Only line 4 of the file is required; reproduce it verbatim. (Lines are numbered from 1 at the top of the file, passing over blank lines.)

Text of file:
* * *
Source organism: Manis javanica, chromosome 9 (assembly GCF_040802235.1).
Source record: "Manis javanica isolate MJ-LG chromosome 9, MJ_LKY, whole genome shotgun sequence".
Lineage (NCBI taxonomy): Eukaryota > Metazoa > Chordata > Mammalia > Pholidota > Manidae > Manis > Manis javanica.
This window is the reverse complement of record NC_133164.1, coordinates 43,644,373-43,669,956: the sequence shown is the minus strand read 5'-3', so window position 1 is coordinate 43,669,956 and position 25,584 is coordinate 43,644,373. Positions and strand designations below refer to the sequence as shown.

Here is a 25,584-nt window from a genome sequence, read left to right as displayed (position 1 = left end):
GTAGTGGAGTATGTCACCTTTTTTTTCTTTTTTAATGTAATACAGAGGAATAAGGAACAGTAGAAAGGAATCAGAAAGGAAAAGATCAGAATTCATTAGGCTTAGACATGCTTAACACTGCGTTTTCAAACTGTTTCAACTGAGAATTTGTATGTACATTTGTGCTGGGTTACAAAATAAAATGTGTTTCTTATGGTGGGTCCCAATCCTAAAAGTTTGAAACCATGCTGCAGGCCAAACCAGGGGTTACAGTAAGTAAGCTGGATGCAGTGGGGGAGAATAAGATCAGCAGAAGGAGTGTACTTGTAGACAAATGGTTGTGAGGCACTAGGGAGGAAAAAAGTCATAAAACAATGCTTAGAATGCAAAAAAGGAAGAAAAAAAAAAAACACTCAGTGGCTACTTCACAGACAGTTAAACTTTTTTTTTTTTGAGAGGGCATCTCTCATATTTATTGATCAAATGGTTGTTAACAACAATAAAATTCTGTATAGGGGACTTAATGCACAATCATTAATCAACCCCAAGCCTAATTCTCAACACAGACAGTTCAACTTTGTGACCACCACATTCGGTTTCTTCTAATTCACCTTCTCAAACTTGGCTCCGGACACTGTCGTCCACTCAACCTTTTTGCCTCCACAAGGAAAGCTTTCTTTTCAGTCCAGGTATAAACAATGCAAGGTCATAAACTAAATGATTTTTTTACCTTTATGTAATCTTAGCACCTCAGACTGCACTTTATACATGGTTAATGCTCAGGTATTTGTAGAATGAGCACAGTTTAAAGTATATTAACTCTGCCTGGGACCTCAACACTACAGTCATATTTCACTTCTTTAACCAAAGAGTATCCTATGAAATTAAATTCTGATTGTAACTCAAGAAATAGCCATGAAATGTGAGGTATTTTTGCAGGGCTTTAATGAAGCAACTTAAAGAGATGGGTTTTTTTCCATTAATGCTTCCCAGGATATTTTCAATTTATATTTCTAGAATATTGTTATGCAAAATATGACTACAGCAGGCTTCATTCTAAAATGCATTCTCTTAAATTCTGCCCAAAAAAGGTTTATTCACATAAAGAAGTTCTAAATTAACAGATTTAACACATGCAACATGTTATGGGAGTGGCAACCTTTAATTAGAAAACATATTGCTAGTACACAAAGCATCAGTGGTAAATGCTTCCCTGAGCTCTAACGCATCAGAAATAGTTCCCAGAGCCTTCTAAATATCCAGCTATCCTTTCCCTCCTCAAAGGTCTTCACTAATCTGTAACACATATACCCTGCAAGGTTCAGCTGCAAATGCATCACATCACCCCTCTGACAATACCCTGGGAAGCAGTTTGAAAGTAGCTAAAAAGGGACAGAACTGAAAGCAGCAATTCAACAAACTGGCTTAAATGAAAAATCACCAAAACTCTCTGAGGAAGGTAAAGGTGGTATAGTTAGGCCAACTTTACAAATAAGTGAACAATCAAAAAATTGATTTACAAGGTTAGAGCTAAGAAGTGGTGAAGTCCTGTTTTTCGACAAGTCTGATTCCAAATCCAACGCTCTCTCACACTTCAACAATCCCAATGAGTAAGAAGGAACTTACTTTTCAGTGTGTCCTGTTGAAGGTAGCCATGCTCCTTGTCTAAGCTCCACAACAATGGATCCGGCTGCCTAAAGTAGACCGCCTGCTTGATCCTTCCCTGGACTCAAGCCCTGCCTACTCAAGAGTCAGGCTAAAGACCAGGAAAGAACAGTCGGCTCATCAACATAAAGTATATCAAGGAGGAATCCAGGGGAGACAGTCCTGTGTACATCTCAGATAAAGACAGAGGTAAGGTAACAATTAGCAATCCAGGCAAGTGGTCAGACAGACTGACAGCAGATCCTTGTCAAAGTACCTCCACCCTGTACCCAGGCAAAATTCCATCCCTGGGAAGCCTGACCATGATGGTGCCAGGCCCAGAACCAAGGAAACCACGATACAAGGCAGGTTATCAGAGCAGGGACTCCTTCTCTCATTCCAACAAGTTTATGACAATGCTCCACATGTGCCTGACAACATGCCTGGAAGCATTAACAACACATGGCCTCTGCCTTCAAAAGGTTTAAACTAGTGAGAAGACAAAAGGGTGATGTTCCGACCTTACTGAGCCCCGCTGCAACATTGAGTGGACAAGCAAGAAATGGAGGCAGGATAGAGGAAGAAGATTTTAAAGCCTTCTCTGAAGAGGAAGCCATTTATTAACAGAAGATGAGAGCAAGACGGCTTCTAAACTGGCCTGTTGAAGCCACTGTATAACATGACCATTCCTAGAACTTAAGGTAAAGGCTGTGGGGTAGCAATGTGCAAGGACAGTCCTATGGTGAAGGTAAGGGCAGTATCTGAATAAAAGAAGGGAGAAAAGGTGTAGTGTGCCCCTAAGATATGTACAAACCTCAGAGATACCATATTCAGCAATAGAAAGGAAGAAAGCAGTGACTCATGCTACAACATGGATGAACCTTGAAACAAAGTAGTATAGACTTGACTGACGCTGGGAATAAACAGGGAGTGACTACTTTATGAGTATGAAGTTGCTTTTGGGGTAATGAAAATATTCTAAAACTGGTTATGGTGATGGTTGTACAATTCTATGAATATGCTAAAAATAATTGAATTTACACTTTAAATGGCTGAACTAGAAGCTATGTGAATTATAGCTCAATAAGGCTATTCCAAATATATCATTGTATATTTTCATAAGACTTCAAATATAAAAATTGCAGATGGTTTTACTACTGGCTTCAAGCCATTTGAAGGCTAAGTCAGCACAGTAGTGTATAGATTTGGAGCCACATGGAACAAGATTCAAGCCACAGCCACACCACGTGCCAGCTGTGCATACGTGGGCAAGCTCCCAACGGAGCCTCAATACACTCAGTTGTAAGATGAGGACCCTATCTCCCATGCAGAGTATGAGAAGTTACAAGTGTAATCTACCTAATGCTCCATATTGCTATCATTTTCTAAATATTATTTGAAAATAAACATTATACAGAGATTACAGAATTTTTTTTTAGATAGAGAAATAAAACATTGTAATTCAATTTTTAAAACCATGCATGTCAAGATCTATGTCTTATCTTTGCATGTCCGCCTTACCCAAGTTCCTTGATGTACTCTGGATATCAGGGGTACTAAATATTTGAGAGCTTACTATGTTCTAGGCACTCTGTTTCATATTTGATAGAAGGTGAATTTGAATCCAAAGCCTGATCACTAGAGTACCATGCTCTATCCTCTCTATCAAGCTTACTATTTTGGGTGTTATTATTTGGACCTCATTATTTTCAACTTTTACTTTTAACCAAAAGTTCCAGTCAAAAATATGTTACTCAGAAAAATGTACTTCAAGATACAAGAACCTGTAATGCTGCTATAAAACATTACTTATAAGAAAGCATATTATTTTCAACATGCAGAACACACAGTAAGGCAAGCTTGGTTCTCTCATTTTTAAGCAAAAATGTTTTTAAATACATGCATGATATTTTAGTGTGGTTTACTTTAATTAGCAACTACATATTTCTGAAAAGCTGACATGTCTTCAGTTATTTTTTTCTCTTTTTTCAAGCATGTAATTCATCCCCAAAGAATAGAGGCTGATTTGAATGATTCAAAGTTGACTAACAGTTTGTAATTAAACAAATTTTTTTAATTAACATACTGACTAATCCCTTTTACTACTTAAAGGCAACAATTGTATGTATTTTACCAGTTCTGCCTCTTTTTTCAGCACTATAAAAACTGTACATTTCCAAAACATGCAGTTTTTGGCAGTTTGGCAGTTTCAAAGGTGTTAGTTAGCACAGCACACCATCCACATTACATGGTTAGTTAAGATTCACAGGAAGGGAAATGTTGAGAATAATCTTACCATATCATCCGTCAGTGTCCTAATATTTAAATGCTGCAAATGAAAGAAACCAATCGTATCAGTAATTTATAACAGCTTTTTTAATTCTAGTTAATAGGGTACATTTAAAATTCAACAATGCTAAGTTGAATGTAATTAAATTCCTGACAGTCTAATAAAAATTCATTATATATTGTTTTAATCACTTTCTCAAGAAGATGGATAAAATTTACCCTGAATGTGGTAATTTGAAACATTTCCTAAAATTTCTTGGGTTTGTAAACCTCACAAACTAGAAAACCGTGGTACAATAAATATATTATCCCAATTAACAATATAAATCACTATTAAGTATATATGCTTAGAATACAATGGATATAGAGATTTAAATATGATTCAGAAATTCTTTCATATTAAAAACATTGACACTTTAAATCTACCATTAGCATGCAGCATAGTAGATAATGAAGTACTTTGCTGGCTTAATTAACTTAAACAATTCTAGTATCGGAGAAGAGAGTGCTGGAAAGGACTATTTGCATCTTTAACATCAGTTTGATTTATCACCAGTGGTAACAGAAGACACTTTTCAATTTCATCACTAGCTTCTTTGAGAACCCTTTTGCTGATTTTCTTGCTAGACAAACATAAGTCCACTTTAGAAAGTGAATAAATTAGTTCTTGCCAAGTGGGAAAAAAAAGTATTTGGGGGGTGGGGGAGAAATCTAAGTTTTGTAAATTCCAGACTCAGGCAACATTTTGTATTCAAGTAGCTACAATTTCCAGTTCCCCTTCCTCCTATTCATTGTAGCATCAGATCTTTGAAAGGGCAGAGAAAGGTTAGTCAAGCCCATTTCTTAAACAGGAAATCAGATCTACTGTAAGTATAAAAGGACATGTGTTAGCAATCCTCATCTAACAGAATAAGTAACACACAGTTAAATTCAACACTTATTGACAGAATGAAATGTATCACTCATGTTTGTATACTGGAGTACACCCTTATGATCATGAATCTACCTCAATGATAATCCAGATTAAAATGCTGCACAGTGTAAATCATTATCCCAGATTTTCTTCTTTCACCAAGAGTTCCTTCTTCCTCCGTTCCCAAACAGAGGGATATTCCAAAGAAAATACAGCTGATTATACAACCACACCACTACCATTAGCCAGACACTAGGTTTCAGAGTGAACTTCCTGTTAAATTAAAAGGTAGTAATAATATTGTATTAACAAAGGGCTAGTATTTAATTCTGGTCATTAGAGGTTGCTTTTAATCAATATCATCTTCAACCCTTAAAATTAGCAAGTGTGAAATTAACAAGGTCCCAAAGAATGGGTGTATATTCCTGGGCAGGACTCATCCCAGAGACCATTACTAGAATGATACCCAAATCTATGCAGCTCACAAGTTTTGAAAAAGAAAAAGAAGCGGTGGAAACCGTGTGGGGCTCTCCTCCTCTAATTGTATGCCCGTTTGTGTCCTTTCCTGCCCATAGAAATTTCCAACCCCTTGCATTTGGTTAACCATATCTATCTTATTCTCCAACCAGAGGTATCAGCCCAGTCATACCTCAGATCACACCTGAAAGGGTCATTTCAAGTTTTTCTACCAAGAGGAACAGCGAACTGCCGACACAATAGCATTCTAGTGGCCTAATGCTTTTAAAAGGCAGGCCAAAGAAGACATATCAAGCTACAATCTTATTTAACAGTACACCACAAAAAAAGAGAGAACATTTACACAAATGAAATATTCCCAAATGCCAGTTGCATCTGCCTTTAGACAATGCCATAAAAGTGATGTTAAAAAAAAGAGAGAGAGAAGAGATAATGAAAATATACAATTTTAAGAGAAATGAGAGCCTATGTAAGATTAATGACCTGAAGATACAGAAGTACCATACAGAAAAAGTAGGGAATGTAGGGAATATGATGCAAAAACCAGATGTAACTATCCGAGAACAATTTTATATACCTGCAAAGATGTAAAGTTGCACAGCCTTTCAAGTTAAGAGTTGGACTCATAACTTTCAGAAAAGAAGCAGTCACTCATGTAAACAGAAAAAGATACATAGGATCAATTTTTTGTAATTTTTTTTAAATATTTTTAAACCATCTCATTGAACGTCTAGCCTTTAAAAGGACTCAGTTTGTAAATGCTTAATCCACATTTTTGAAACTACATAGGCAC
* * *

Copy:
This window is the reverse complement of record NC_133164.1, coordinates 43,644,373-43,669,956: the sequence shown is the minus strand read 5'-3', so window position 1 is coordinate 43,669,956 and position 25,584 is coordinate 43,644,373. Positions and strand designations below refer to the sequence as shown.